This is some of the vegan food in Kyoto, Japan that we discovered during our travels there in 2016. Kyoto is such a beautiful and peaceful place with lots of vegan options!
We recently traveled to Kytoto, Japan. Here is a recap of some of the things we did and ate while in Kyoto.
Vegan Food in Kyoto, Japan, plus some of the beautiful scenery we experienced!
Last week, we hopped on a 10-hour flight to Japan from California. Japan has been on our wishlist of places to go for a while, and so we made the decision to do it while we’re living here. We picked a good time weather-wise: we enjoyed a gorgeous 50-60 degree-ish weather (my favorite), no rain (except on the last day) and a time when the trees boast gorgeous fire red, glowing amber and deep green. Check it out!
Arashiyama Bamboo Grove
This was off the main path of the Arashiyama Bamboo Grove in Kyoto, a gorgeous and peaceful spot, with lots of bamboo, of course:
mumokuteki in Kyoto, Japan
Our first meal in Kyoto was at mumokuteki, a cute little cafe Jeff found tucked away down a narrow side street. The entire menu was vegan, except that about 75% of the menu items contained fish stock, which I was grateful for that they indicated. I ended up choosing their avocado burger, which was a soy meat croquette, topped with fresh avocado and a creamy sauce:
It was delicious, and hit the spot after we toured Nijo Castle all morning! I didn’t get many good pictures of the outside, and no photography was allowed inside, but I did manage to get a photo of the gorgeous pond nearby:
Our next stop was at the Fushimi-Inari Shrine, a massive collection of shrines and a pathway that gently sloped up and lined with bright orange columns along the way. Once we were about halfway up, we stopped to look at and photograph some of them. They ranged from beautiful to spooky, but all were interesting and unique:
We spent hours here, and loved it! Didn’t make it all the way to the top, though, and headed back down to grab some dinner. We ended up at a super-tiny but popular sushi bar where you ordered through a touchscreen menu (so efficient!) I ordered Inari Sushi (seasoned rice wrapped in a fried tofu skin), Oshinko (pickles) maki rolls and natto (fermented soybean) with some kind of spicy radish. I didn’t get good pictures due to the overhead lighting and the fact that I was kind of tired of taking pictures all afternoon. We were lucky to get there early, and got a seat right away. On our way out, there was already a huge line at the door!
By that evening, exhaustion really hit us, but were still a bit wired from the day. We drank some Kirin (from a vending machine!) in our hotel room and finally drifted off to sleep.
Prunus Cafe in Kyoto, Japan
The next day, we hit Bamboo Grove (pictures at the top of the post), then headed over to Prunus Cafe for lunch. It was small but cozy, and the food was fantastic! I had this wonderful vegan noodle dish with soy meat and vegetables, and Jeff had the ramen.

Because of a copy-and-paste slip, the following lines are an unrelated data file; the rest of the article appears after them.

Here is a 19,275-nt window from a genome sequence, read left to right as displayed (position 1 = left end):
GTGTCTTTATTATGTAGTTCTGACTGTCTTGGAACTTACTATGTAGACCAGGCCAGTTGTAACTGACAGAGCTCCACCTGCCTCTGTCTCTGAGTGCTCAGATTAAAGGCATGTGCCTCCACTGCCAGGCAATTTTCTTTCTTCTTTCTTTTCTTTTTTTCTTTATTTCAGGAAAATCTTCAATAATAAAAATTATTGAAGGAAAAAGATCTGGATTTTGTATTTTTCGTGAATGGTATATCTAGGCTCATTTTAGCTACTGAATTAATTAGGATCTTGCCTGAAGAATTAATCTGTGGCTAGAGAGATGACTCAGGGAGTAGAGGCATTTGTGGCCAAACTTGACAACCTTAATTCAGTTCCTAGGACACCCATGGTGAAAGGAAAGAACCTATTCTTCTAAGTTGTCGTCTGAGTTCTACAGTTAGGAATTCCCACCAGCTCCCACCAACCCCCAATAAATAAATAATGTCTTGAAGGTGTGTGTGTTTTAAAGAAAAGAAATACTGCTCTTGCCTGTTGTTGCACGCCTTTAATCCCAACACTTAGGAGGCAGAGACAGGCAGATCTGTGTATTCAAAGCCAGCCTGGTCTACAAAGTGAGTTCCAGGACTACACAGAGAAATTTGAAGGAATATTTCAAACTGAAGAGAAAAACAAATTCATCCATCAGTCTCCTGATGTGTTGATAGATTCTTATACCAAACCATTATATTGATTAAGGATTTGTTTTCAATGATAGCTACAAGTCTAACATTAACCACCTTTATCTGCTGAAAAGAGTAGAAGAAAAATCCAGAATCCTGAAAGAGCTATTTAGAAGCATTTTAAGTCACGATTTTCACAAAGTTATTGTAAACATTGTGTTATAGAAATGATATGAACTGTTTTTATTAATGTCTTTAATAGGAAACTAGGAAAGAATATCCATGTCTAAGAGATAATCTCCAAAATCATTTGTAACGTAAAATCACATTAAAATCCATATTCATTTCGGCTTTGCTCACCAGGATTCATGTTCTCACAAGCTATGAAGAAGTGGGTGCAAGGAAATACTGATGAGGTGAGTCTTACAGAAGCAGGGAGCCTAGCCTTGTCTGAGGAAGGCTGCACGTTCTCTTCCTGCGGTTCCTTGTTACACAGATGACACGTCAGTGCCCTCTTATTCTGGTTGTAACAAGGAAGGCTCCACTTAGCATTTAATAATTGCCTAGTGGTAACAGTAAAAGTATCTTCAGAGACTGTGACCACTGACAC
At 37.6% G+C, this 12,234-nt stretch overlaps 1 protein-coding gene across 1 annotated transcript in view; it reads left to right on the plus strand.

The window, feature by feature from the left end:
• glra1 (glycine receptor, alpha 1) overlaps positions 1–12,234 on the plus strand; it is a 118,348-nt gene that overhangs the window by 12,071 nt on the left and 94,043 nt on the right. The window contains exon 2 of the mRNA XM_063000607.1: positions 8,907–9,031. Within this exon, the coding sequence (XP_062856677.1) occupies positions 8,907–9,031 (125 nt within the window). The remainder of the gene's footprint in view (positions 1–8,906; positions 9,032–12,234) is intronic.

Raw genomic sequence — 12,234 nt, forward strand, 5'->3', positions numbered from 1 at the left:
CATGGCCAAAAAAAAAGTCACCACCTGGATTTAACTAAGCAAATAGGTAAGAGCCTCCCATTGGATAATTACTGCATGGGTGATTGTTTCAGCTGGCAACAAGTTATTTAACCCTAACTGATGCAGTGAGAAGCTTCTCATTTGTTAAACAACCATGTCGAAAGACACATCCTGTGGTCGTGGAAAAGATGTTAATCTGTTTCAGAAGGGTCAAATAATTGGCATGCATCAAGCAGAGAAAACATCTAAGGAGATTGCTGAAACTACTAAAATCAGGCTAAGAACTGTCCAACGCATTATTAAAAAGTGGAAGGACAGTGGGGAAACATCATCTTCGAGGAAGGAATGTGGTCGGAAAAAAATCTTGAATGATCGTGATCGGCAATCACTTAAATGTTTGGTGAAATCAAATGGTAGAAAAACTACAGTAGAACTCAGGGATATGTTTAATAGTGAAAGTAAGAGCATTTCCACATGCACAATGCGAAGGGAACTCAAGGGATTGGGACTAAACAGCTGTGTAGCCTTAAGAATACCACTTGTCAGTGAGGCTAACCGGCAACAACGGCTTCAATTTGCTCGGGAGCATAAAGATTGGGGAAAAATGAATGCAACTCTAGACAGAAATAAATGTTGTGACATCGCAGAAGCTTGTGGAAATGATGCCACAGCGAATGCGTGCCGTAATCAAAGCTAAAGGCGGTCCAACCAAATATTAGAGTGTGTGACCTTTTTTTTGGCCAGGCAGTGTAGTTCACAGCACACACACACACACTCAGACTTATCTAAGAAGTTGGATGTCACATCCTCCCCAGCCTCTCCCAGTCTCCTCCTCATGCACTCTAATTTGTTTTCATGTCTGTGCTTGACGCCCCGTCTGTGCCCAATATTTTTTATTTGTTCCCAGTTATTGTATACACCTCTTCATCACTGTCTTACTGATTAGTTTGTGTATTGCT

From there, we headed over to Nishiki Market, a huge market with food, Japanese apparel and touristy stuff. It was packed with people inside, and each booth or store was packed to the brim with food and merchandise:
After that, we checked in at Maifukan, a Ryokan-style hotel. It was a great experience, and a place unlike any other we’ve ever stayed. The decor was super-minimal, with shoji screens and a few pieces of simple furniture in the room.
Once we settled in and headed back out to the Higashiyama District, the hotel arranged these futons on the floor. They were so soft and cozy!
The Higashiyama District
The Higashiyama District was a favorite part of the trip for both of us. It was super traditional, gorgeous at every turn, and marked with tons of winding + narrow streets. I didn’t get a ton of pictures, because I was too focused on looking at all of the tons of shops, people watching and architecture. No regrets about that, it was a great experience!
Choice in Kyoto, Japan
For dinner, we headed over to Choice, a vegan cheese shop and cafe. (Yes, you read that right!)
It was a gorgeous and soothing cafe, and I was super excited to taste the cheese! We started off with a cheese plate, with five of their cheese varieties: one smoky, one Italiana, one spirulina, one “Koto” (?) and rum raisin. All were amazing and, if we had the means to transport it, would have bought a wheel or two. The smoky was my favorite, slightly similar to Miyoko’s Kitchen’s Smoked Farmhouse cheese.
I ordered their teriyaki cheese pizza, while Jeff got the penne pasta with vegan bolognese (quinoa based) sauce and dollops of mozzarella. I loved this “pizza” which had a gluten-free, tortilla type of base. The salty, sweet and umami flavors of the sauce mingled well with the pungent and rich cheese (which I believe was their smoky variety). The scallions gave it a little crunch, texture and color. Since the dishes were rather small, I only took a small bite of Jeff’s pasta, but I loved the use of quinoa, and the cheese was really good too!
Maifukan in Kyoto, Japan
The next morning, we had a traditional Japanese breakfast at Maifukan. I had “vegan” translated into Japanese on my phone so I could just flip it around to make communication easier when we checked in. They were happy to accommodate and produced a really gorgeous breakfast with rice porridge, Japanese sweet potato, greens, pickled vegetables, baked wheat gluten, daikon and fish-free miso soup. Everything was simple, but cooked and seasoned perfectly. This was the most traditional meal we had in Kyoto, and one of my favorites!
From here, we hopped on to the Bullet Train back to Tokyo. I’ll be sharing what we ate and did there in in another post.
Special thanks to my sweet husband, Jeff, who coordinated and found most everything we did and ate while in Kyoto! He is a master of map reading, train transferring, yelp hunting and being the perfect travelling companion! xo